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Date:   Wed, 30 Nov 2011 13:32:02 -0600
Reply-To:   Robin R High <rhigh@UNMC.EDU>
Sender:   "SAS(r) Discussion" <SAS-L@LISTSERV.UGA.EDU>
From:   Robin R High <rhigh@UNMC.EDU>
Subject:   Re: Underdispersion in Poisson/negative binomial regression (PROC GENMOD)
Comments:   To: Andrew Cox <wacox@MIZZOU.EDU>
In-Reply-To:   <>
Content-Type:   text/plain; charset="US-ASCII"

You could try a 0 truncated poisson [divide likelihood of poisson by 1-prob(y)=0] with NLMIXED:

proc nlmixed DATA=vt ; parms intrc -.1 _r -.5 _b -.5 _e -.5; eta = intrc + _r*x1 + _b*x2 + _e*x3; mean = exp(eta); loglike= y*LOG(mean) -mean - lgamma(y+1) - log(1 - EXP(-mean)); model y ~ general(loglike); run;

Could do the same for negative binomial, though If # of offspring not much larger than indicated, may not offer an improvement.

Robin High UNMC

From: Andrew Cox <wacox@MIZZOU.EDU> To: SAS-L@LISTSERV.UGA.EDU Date: 11/30/2011 10:22 AM Subject: Underdispersion in Poisson/negative binomial regression (PROC GENMOD) Sent by: "SAS(r) Discussion" <SAS-L@LISTSERV.UGA.EDU>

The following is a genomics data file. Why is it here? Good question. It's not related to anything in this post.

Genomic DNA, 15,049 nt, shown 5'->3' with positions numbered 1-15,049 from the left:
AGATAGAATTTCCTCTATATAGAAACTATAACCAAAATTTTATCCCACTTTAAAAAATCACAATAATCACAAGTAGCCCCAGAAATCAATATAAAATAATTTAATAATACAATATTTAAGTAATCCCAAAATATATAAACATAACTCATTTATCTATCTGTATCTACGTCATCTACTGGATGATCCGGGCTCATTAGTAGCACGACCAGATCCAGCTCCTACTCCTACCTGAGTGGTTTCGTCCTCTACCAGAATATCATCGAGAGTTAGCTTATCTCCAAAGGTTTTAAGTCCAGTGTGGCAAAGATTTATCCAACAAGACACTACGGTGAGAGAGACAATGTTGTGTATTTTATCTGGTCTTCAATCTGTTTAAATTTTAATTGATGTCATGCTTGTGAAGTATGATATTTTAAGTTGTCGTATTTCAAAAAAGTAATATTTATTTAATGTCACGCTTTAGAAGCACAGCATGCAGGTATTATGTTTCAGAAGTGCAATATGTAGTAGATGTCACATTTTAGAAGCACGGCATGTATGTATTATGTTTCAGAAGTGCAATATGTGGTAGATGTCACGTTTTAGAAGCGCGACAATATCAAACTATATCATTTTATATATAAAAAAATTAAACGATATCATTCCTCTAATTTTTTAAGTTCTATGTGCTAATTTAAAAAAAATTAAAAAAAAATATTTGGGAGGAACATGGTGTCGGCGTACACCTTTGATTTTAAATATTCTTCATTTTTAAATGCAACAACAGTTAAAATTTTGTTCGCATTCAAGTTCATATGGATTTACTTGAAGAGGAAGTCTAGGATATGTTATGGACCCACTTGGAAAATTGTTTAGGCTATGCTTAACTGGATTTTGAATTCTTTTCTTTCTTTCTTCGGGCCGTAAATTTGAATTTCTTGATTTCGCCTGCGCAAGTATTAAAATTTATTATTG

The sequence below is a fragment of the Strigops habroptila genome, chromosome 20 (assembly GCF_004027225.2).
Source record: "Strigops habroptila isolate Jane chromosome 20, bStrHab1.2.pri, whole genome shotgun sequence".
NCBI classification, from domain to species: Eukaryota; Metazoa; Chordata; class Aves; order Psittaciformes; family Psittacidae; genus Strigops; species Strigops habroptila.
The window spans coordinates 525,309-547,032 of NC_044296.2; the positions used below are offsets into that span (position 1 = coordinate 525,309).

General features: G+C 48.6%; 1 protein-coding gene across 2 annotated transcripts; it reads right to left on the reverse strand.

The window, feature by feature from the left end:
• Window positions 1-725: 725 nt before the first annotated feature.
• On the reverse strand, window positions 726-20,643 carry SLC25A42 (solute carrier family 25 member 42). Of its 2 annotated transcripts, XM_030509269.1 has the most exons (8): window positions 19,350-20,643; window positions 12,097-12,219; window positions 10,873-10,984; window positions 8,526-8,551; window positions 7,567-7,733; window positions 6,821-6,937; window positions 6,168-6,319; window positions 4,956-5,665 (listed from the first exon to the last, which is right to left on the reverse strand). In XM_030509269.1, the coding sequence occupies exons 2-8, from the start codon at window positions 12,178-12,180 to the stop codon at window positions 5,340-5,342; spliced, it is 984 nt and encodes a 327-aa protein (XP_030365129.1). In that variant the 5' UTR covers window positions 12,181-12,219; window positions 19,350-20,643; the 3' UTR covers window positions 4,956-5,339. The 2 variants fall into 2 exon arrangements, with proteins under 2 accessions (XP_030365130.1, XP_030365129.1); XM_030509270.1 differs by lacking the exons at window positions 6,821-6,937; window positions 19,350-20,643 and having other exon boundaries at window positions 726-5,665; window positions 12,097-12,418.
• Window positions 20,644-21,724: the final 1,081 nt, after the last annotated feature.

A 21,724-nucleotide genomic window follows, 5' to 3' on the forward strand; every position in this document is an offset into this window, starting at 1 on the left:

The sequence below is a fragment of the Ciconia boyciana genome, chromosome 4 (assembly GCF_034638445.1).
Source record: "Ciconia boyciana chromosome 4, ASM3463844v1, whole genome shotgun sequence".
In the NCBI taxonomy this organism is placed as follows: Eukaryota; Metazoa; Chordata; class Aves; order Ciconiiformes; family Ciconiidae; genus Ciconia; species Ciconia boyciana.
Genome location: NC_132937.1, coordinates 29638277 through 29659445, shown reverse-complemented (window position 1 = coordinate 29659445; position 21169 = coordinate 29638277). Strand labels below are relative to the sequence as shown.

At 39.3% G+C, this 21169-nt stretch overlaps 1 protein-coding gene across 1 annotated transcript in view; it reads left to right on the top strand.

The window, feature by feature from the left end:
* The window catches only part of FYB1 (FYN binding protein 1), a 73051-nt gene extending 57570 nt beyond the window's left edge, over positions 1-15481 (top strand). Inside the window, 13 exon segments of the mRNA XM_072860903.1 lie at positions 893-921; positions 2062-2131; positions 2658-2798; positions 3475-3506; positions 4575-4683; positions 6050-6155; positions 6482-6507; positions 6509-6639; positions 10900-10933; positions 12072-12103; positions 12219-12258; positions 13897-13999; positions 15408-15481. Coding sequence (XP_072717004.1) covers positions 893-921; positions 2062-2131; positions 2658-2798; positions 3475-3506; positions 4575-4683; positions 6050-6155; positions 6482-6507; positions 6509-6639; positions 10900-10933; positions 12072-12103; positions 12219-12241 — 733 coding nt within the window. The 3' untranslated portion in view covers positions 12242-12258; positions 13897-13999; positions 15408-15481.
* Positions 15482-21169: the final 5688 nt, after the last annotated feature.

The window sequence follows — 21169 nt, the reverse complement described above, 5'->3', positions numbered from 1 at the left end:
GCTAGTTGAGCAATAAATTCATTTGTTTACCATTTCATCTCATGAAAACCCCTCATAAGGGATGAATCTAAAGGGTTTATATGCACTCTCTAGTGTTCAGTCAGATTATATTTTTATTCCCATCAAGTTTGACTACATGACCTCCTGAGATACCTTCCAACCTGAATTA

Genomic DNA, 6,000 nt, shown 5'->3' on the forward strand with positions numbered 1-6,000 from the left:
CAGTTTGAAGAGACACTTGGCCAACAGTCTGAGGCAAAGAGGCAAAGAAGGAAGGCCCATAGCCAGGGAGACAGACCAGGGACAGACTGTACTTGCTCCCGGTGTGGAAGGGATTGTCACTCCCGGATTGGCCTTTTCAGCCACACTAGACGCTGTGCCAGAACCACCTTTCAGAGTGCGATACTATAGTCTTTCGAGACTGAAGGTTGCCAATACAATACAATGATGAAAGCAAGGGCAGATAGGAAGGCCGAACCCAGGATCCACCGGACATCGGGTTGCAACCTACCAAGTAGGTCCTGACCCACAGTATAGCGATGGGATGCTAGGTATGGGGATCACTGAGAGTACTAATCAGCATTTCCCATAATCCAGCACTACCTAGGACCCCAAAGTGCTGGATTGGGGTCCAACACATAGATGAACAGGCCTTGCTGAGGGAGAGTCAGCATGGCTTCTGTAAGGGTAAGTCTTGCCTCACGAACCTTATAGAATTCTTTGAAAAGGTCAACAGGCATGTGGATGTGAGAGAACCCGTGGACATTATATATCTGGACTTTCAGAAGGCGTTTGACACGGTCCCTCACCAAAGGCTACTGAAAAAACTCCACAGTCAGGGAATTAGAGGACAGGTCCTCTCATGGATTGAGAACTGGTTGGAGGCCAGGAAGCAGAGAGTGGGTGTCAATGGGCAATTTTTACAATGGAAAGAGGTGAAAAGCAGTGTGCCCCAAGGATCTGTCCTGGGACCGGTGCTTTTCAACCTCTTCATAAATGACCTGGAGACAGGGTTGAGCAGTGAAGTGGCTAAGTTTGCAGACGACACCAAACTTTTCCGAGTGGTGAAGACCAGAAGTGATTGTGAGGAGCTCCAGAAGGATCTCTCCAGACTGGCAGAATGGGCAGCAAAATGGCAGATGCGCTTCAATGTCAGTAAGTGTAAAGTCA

Hi, I am working on a project where we are assessing the number of offspring produced as a function of a number of covariates. We are only doing this for adults who produced >=1 young, as the question of failing to produce any young is distinct from how many young are produced per successful reproduction attempt. As such, a histogram of our data looks something like:

* * * * * * * * * * * * * * * * 1 2 3 4 5

That is the general shape, not a reflection of our actual sample size. Anyway, when I run the following code:

proc genmod data=test2; model numyoung=explanvariable / dist=poisson link=log; run;

I get very low deviance (0.2) and Pearson Chi-square (0.18) scores, which indicate either model misspecification or underdispersion. Frankly, I am not sure what I can do to address this. I have tried a negative binomial model with similar results. I see that you can adjust the scale parameter using either Scale=Pearson or Scale=deviance, which adjusts the calculated standard errors, but I am not statistically knowledgable enough to know whether this would adequately address my problem, and if so, why.

Any help is much appreciated.

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